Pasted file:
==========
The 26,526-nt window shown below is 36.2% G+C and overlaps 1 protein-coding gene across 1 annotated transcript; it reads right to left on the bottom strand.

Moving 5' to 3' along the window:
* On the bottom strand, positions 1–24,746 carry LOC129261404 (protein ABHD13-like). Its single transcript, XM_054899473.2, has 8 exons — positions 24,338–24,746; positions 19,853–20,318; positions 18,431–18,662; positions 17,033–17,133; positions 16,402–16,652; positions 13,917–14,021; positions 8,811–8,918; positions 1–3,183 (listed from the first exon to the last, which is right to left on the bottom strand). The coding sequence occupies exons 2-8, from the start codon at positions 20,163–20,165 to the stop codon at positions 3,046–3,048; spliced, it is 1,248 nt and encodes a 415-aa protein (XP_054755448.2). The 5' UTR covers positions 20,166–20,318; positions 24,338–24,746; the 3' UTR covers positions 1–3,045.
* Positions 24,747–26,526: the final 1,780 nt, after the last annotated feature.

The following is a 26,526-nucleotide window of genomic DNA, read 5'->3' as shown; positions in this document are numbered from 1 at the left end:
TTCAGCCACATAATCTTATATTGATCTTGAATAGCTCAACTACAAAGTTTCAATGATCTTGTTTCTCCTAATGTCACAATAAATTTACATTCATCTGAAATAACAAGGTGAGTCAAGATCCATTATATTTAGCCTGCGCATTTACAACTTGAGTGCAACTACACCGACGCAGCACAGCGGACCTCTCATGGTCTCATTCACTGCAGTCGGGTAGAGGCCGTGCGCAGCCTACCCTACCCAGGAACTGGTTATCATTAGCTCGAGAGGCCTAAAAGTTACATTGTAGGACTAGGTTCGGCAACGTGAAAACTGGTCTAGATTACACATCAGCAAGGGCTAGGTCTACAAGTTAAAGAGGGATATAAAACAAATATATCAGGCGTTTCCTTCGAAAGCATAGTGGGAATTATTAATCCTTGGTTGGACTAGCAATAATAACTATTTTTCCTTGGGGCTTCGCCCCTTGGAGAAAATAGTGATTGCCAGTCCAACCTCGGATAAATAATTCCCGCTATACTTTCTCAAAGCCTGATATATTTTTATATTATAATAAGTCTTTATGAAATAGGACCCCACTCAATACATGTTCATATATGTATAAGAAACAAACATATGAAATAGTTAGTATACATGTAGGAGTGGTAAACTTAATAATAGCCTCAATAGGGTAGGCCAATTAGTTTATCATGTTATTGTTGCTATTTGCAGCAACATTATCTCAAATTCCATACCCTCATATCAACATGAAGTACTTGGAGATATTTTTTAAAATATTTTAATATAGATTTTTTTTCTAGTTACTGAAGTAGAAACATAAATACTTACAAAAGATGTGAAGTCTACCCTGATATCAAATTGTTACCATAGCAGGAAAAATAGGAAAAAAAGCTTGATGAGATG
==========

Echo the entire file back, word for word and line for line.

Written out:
The 26,526-nt window shown below is 36.2% G+C and overlaps 1 protein-coding gene across 1 annotated transcript; it reads right to left on the bottom strand.

Moving 5' to 3' along the window:
* On the bottom strand, positions 1–24,746 carry LOC129261404 (protein ABHD13-like). Its single transcript, XM_054899473.2, has 8 exons — positions 24,338–24,746; positions 19,853–20,318; positions 18,431–18,662; positions 17,033–17,133; positions 16,402–16,652; positions 13,917–14,021; positions 8,811–8,918; positions 1–3,183 (listed from the first exon to the last, which is right to left on the bottom strand). The coding sequence occupies exons 2-8, from the start codon at positions 20,163–20,165 to the stop codon at positions 3,046–3,048; spliced, it is 1,248 nt and encodes a 415-aa protein (XP_054755448.2). The 5' UTR covers positions 20,166–20,318; positions 24,338–24,746; the 3' UTR covers positions 1–3,045.
* Positions 24,747–26,526: the final 1,780 nt, after the last annotated feature.

The following is a 26,526-nucleotide window of genomic DNA, read 5'->3' as shown; positions in this document are numbered from 1 at the left end:
TTCAGCCACATAATCTTATATTGATCTTGAATAGCTCAACTACAAAGTTTCAATGATCTTGTTTCTCCTAATGTCACAATAAATTTACATTCATCTGAAATAACAAGGTGAGTCAAGATCCATTATATTTAGCCTGCGCATTTACAACTTGAGTGCAACTACACCGACGCAGCACAGCGGACCTCTCATGGTCTCATTCACTGCAGTCGGGTAGAGGCCGTGCGCAGCCTACCCTACCCAGGAACTGGTTATCATTAGCTCGAGAGGCCTAAAAGTTACATTGTAGGACTAGGTTCGGCAACGTGAAAACTGGTCTAGATTACACATCAGCAAGGGCTAGGTCTACAAGTTAAAGAGGGATATAAAACAAATATATCAGGCGTTTCCTTCGAAAGCATAGTGGGAATTATTAATCCTTGGTTGGACTAGCAATAATAACTATTTTTCCTTGGGGCTTCGCCCCTTGGAGAAAATAGTGATTGCCAGTCCAACCTCGGATAAATAATTCCCGCTATACTTTCTCAAAGCCTGATATATTTTTATATTATAATAAGTCTTTATGAAATAGGACCCCACTCAATACATGTTCATATATGTATAAGAAACAAACATATGAAATAGTTAGTATACATGTAGGAGTGGTAAACTTAATAATAGCCTCAATAGGGTAGGCCAATTAGTTTATCATGTTATTGTTGCTATTTGCAGCAACATTATCTCAAATTCCATACCCTCATATCAACATGAAGTACTTGGAGATATTTTTTAAAATATTTTAATATAGATTTTTTTTCTAGTTACTGAAGTAGAAACATAAATACTTACAAAAGATGTGAAGTCTACCCTGATATCAAATTGTTACCATAGCAGGAAAAATAGGAAAAAAAGCTTGATGAGATG